James Perry – A Village Policeman

By the time that James Perry first became a police constable, Shropshire policing had already been established for about forty years. Administration was split into two, namely the borough police forces and the county constabulary. The borough forces were established in the main population areas of Shrewsbury, Bridgnorth, Oswestry and Ludlow; whilst the county constabulary oversaw policing across the rest of the more rural parts of Shropshire.

Early Life

James Perry was born in 1861, approximately three months prior to the 1861 census in the extensive rural parish of Preston Gubbals, a few miles immediately north of Shrewsbury in Shropshire.

There are two primary hamlets within the parish and both Bomere Heath and Leaton are named as his birthplace in different records. However his baptismal record of 13 January 1861 has Leaton as residence.1 His parents were Jonathan and Ann Perry. Jonathan is listed as a retired soldier in the baptismal entry, but died around about the same time as James was born, as Ann is a widow by the time of the census a few months later. He had probably been retired for some time as he is listed in the 1851 census as a ‘pensioner agricultural labourer’.2

By the time of the next census in 1871 Ann Perry was listed as remarried to a John Coldwell in Bomere Heath, and like Jonathan Perry he was also an agricultural labourer. At this point James is at school and how much influence his step-father had on his future career as he grew up, is impossible to gauge, but it is tempting to think that the soldiering of his actual father was a factor.3

Despite this conjecture, we can be reasonably sure, as Clive Emsley in his book on the history of British policing suggests, that by joining the police James Perry was one of those from modest backgrounds who ‘had the opportunity to pull themselves a few rungs upward on the ladder of the Victorian social hierarchy’.4 James was not alone coming from a working class agricultural community, as Carolyn Steedman states in her book on the formation of provincial forces, ‘a large proportion of men came from the farm to police work’ at this time.5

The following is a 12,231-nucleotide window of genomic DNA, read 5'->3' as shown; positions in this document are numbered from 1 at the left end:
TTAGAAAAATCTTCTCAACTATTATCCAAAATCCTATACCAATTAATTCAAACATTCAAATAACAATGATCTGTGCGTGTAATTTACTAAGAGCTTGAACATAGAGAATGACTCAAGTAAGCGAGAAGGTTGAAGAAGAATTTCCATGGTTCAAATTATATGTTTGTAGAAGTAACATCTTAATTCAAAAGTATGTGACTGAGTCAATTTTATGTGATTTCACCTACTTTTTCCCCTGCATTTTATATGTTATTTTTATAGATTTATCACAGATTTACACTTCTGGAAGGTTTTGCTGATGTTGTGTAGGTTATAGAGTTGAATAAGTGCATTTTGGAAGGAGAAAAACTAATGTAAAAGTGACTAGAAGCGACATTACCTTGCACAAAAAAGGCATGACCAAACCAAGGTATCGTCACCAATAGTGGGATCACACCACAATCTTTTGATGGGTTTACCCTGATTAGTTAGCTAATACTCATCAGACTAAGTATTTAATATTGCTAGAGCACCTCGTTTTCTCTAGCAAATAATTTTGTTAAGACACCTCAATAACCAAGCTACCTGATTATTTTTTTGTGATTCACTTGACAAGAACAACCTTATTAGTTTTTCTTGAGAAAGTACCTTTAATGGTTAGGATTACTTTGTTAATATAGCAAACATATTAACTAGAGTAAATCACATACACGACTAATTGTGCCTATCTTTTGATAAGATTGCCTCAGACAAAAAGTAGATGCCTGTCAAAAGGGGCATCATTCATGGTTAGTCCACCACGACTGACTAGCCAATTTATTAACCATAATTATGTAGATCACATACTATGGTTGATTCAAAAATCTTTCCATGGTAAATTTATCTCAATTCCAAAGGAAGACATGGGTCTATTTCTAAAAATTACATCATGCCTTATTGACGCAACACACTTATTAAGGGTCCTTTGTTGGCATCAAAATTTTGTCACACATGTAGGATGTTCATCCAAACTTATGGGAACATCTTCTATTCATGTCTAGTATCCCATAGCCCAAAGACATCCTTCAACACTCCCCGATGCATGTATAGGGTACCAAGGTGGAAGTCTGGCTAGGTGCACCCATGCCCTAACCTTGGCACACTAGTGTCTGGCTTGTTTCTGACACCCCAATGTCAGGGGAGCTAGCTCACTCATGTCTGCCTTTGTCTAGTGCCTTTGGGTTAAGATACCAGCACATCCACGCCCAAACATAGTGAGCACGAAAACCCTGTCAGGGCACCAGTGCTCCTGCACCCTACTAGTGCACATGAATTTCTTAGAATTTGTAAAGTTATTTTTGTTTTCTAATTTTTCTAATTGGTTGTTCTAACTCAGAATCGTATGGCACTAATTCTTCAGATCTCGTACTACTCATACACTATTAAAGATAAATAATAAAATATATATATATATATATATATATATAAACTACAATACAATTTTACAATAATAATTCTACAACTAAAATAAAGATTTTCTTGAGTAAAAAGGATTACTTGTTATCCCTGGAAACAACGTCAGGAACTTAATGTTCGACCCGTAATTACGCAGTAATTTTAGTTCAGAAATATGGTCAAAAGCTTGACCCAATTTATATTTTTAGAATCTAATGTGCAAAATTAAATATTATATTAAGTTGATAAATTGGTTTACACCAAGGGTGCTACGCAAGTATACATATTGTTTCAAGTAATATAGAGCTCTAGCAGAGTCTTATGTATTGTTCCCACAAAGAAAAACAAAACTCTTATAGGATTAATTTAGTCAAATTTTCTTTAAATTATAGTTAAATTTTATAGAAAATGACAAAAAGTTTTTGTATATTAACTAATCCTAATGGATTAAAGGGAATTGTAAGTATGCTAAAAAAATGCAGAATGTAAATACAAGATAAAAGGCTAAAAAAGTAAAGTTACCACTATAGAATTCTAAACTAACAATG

James in the Police Force

Throughout his many years in Shropshire Police, James was engaged at a variety of rural and town locations. He was a member of the county constabulary rather than an officer in one of the borough police forces. Police records indicate that he joined the police on 15 September 1879; his warrant no. was 941 and his collar no. 82. The records also reveal that he was 5’8” inches tall (a little short given that the standard tended to be 5’10” inches), was single, and support the fact that he was born in Bomere Heath. The police archives also state that he was twenty years old, although other records indicate that he was, in fact, more likely to be eighteen possibly nineteen years old.6 Exactly why he felt compelled to potentially lie about his age remains a mystery, but as Steedman states, ‘There were no home office rules about minimum age, though most county rule books put the lower limit at eighteen or nineteen. It was rare for a man under twenty years to join a county police force’.7 Based on Petty Sessions found in local newspaper The Wellington Journal, it seems likely that James was on active duty shortly afterwards. At first he appeared to be based in south Shropshire and for a brief time in Wellington.8 By the 1881 census he was living in lodgings in the semi-rural village of Edgmond just outside the small market town of Newport. His occupation is listed as Police Constable.9 Further court records published in the Wellington Journal confirm that James seems to be policing in Edgmond, and the surrounding town and villages, and dealing with typical cases of drunkenness and poaching. The geographical location of Newport meant that there were frequent brawls in the pubs and taverns from migrants travelling towards the Black Country from the port of Liverpool.